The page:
The Los Angeles Clippers never wanted to trade Shai Gilgeous-Alexander.
As Kawhi Leonard waited to sign his contract to ensure his new team had a deal in place for Paul George, the Clippers had already agreed to send a record-setting collection of first-round picks – four of which include no protection whatsoever – to the Oklahoma City Thunder. According to The Athletic’s Jovan Buha and Sam Amick, LA’s hopes of forming perhaps basketball’s best wing tandem since Michael Jordan and Scottie Pippen hinged on its inclusion of Gilgeous-Alexander in the prospective package for George.
Based on reputation and numbers alone, the decision should have been easy. Gilgeous-Alexander wasn’t a blue-chip prospect going into his freshman season at Kentucky or even his debut campaign in the NBA after he vaulted up draft boards to the lottery. His rookie season was extremely encouraging, but there was reasonable debate as to just how high Gilgeous-Alexander’s star could rise.
George, meanwhile, was coming off the best season of a career that’s tracking toward the Hall of Fame. He finished third in MVP voting and was in the thick of his prime at 28. More importantly, Leonard putting pen to paper hinged on the Clippers’ acquisition of George.
Was a sophomore combo guard that averaged barely more than 10 points per game his rookie season worth sacrificing years of imminent title contention? There’s no detailed reporting on the extent of LA’s hesitance to part ways with Gilgeous-Alexander, but the notion that any doubt existed whatsoever speaks to just how highly head coach Doc Rivers and company thought of him.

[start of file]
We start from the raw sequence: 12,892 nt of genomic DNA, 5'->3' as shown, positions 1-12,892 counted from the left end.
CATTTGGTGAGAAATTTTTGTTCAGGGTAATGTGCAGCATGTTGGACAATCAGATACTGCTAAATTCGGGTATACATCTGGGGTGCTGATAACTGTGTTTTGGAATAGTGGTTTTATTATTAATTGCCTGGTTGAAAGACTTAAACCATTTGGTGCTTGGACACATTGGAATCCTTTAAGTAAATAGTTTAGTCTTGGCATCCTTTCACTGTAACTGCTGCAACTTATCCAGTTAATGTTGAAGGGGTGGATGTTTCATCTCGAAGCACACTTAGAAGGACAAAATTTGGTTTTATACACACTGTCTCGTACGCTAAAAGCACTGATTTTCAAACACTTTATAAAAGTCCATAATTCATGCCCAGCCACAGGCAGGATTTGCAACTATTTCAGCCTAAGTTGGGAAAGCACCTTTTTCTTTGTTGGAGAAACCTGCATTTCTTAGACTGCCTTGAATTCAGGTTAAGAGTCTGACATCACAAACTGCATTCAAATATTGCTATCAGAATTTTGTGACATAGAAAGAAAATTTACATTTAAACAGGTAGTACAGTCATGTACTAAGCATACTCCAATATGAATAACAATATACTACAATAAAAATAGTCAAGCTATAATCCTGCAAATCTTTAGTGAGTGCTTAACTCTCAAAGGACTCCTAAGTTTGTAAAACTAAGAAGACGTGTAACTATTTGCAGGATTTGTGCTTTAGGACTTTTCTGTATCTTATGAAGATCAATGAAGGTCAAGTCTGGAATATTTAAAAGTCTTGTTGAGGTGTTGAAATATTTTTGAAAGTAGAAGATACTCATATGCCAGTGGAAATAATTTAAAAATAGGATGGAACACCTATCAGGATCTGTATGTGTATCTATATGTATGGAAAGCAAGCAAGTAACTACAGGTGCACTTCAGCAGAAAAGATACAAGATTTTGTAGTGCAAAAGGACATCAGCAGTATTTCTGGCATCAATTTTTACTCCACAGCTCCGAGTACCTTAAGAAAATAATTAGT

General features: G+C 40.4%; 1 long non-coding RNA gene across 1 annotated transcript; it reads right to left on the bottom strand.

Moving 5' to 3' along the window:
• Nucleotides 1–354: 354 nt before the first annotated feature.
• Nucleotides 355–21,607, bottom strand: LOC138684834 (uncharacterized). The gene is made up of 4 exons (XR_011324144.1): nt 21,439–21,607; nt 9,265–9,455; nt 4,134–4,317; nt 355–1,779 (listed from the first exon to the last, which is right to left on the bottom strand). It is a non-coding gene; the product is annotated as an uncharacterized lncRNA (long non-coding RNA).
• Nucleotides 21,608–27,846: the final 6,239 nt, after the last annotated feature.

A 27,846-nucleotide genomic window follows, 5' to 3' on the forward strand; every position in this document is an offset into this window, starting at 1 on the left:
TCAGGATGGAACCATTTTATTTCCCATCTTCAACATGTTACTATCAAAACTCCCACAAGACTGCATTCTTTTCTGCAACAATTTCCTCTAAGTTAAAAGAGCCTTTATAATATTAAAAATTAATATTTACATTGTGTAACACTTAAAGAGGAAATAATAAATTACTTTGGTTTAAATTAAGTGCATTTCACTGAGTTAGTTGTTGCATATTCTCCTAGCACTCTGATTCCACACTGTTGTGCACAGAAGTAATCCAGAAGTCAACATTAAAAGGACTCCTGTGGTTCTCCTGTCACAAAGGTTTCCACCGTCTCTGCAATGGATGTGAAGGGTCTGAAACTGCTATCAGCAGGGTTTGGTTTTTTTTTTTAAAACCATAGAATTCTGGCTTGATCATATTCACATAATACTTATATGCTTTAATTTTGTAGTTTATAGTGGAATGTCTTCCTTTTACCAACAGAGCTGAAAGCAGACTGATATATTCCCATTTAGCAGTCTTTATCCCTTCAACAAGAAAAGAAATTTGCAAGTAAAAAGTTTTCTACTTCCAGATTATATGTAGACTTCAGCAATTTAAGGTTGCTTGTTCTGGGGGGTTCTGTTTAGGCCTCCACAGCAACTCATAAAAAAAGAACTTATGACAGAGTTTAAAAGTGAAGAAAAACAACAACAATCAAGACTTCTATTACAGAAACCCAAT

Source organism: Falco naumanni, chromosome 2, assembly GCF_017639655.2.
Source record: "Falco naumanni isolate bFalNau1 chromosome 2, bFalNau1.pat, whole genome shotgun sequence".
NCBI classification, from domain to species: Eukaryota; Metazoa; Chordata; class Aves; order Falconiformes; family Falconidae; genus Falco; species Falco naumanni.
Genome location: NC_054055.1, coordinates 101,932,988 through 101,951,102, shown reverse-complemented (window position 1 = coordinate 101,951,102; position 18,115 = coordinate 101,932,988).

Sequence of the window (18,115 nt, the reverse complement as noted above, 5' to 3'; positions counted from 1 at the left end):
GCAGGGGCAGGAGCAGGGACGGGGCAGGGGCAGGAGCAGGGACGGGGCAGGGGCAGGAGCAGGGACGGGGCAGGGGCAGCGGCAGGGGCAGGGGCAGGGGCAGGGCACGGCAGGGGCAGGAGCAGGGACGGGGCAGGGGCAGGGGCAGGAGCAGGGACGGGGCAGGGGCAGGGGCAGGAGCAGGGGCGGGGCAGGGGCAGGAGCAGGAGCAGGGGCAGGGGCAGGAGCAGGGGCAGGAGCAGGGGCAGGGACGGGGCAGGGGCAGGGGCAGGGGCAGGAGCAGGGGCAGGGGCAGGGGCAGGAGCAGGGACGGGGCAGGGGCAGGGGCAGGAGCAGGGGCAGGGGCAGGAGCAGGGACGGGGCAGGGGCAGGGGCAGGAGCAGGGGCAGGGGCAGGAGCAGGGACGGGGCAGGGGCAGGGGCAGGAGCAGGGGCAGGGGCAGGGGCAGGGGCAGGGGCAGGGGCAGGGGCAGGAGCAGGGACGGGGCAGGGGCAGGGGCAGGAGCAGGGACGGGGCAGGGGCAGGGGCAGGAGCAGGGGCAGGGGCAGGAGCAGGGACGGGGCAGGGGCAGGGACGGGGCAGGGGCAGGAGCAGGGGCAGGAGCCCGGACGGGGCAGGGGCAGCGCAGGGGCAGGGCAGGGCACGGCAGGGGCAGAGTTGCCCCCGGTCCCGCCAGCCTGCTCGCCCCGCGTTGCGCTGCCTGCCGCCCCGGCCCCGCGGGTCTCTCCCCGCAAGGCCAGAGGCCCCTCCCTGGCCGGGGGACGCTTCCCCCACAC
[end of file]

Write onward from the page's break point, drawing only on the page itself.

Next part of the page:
Given Gilgeous-Alexander’s performance during his first few games with the Thunder, too, that lends stunning credence to the Clippers’ reluctance.
Coming into 2019-20, the question wasn’t whether he’d be a positive two-way player during his first season in Oklahoma City. Gilgeous-Alexander was rock solid last year, even showing flashes of brilliance on a nightly basis, culminating in a spot on the All-Rookie Second Team. He was even more impressive during the Clippers’ hard-fought six-game loss to the Golden State Warriors in the first round of the playoffs, introducing himself to a national audience by scoring at least 22 points twice and, at times, effectively guarding each of the opposing stars.
Even considering an updated appraisal of his career trajectory after the playoffs, Gilgeous-Alexander blew away optimistic expectations over the first week of the regular season. He’s averaging 21.6 points, 7.1 rebounds and 3.2 assists per game on slightly above average efficiency. He leads his veteran team in points, usage and shot attempts, while, maybe most telling of Gilgeous-Alexander’s impact, the Thunder’s offensive rating when he’s on the bench is a putrid 75.0, per NBA.com – by far the worst on the roster.
The sample size is small, obviously, and there’s always noise involved in early-season on-off numbers, especially for a thin team like Oklahoma City. But the eye test serves as a ringing endorsement of both Gilgeous-Alexander’s gaudy statistical output and his overall influence on the Thunder, even when he fails to finish.
The possession above illustrates what separates Gilgeous-Alexander from the vast majority of young guards with nascent star potential: pace. He’s never rattled by pressure with the ball in his hands, routinely uses hesitation dribbles to keep his defender off balance and has already mastered the art of keeping the defense on his back in pick-and-roll play, putting defenders in “jail.” Such a high-level understanding of timing and angles as a ball-handler takes years for most playmakers to develop; Gilgeous-Alexander has it at 21.